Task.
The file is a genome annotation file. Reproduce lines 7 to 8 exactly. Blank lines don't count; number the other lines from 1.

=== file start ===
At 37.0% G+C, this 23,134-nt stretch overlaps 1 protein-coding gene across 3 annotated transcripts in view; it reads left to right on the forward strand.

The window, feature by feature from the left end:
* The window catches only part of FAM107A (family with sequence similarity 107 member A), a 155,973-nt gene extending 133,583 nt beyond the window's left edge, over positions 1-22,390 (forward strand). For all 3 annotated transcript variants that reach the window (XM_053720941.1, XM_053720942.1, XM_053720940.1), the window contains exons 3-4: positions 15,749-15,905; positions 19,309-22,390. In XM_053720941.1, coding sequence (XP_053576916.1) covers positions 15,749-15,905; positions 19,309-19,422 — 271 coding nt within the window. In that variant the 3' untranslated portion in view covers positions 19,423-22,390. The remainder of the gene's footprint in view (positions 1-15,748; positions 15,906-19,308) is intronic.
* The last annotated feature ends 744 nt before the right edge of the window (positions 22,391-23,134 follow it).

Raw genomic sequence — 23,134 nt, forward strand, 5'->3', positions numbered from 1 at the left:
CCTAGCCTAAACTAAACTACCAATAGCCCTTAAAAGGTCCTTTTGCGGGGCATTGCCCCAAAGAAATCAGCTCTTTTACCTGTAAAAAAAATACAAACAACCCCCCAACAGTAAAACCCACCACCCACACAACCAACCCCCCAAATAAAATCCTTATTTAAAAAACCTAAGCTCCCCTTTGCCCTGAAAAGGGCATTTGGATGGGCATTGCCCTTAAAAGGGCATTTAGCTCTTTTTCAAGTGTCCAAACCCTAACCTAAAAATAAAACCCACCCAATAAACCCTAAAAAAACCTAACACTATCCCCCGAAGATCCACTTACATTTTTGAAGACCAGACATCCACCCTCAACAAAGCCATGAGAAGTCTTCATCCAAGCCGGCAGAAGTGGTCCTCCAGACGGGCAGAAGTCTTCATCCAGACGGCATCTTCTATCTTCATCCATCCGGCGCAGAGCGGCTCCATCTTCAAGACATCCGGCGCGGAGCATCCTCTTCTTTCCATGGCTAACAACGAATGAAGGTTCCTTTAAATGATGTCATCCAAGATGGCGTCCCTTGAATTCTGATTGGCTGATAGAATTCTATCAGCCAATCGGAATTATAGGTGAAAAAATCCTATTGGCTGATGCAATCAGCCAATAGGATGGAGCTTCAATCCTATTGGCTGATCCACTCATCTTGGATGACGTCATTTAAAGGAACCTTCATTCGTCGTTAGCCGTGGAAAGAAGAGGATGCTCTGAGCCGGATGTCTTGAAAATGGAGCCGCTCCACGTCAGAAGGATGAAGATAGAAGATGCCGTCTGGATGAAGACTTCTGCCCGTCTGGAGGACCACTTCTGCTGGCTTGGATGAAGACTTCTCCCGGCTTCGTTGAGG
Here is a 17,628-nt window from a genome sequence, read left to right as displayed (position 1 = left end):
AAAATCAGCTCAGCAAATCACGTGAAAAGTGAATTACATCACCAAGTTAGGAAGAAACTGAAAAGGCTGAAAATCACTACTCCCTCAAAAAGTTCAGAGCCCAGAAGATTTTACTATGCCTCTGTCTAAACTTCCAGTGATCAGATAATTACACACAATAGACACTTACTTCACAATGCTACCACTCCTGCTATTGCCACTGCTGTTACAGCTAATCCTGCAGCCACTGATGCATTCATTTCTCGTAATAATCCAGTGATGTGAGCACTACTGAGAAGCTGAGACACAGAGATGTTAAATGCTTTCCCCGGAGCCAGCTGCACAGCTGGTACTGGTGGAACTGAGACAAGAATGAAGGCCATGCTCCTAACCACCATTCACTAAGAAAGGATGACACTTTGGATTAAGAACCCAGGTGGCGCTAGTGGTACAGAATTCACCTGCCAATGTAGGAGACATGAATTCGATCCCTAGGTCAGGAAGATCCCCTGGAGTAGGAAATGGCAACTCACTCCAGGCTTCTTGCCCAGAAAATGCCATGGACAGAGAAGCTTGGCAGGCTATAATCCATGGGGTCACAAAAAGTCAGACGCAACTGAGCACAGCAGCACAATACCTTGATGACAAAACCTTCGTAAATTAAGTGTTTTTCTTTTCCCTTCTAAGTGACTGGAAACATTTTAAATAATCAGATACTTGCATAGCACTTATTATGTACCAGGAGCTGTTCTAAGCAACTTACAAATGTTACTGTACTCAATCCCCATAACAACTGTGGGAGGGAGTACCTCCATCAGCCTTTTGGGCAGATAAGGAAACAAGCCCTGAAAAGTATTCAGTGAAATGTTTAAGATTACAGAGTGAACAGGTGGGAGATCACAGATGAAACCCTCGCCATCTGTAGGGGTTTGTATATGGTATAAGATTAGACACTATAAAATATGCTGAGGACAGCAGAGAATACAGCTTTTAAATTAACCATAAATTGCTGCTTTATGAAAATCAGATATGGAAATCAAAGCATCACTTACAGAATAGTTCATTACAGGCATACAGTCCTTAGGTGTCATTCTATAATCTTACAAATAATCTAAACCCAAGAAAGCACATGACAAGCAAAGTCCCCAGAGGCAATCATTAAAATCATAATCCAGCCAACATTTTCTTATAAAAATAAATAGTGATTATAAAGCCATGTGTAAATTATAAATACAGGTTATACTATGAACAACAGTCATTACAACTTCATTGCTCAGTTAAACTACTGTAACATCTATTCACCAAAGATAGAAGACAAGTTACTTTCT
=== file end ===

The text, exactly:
Here is a 17,628-nt window from a genome sequence, read left to right as displayed (position 1 = left end):
AAAATCAGCTCAGCAAATCACGTGAAAAGTGAATTACATCACCAAGTTAGGAAGAAACTGAAAAGGCTGAAAATCACTACTCCCTCAAAAAGTTCAGAGCCCAGAAGATTTTACTATGCCTCTGTCTAAACTTCCAGTGATCAGATAATTACACACAATAGACACTTACTTCACAATGCTACCACTCCTGCTATTGCCACTGCTGTTACAGCTAATCCTGCAGCCACTGATGCATTCATTTCTCGTAATAATCCAGTGATGTGAGCACTACTGAGAAGCTGAGACACAGAGATGTTAAATGCTTTCCCCGGAGCCAGCTGCACAGCTGGTACTGGTGGAACTGAGACAAGAATGAAGGCCATGCTCCTAACCACCATTCACTAAGAAAGGATGACACTTTGGATTAAGAACCCAGGTGGCGCTAGTGGTACAGAATTCACCTGCCAATGTAGGAGACATGAATTCGATCCCTAGGTCAGGAAGATCCCCTGGAGTAGGAAATGGCAACTCACTCCAGGCTTCTTGCCCAGAAAATGCCATGGACAGAGAAGCTTGGCAGGCTATAATCCATGGGGTCACAAAAAGTCAGACGCAACTGAGCACAGCAGCACAATACCTTGATGACAAAACCTTCGTAAATTAAGTGTTTTTCTTTTCCCTTCTAAGTGACTGGAAACATTTTAAATAATCAGATACTTGCATAGCACTTATTATGTACCAGGAGCTGTTCTAAGCAACTTACAAATGTTACTGTACTCAATCCCCATAACAACTGTGGGAGGGAGTACCTCCATCAGCCTTTTGGGCAGATAAGGAAACAAGCCCTGAAAAGTATTCAGTGAAATGTTTAAGATTACAGAGTGAACAGGTGGGAGATCACAGATGAAACCCTCGCCATCTGTAGGGGTTTGTATATGGTATAAGATTAGACACTATAAAATATGCTGAGGACAGCAGAGAATACAGCTTTTAAATTAACCATAAATTGCTGCTTTATGAAAATCAGATATGGAAATCAAAGCATCACTTACAGAATAGTTCATTACAGGCATACAGTCCTTAGGTGTCATTCTATAATCTTACAAATAATCTAAACCCAAGAAAGCACATGACAAGCAAAGTCCCCAGAGGCAATCATTAAAATCATAATCCAGCCAACATTTTCTTATAAAAATAAATAGTGATTATAAAGCCATGTGTAAATTATAAATACAGGTTATACTATGAACAACAGTCATTACAACTTCATTGCTCAGTTAAACTACTGTAACATCTATTCACCAAAGATAGAAGACAAGTTACTTTCT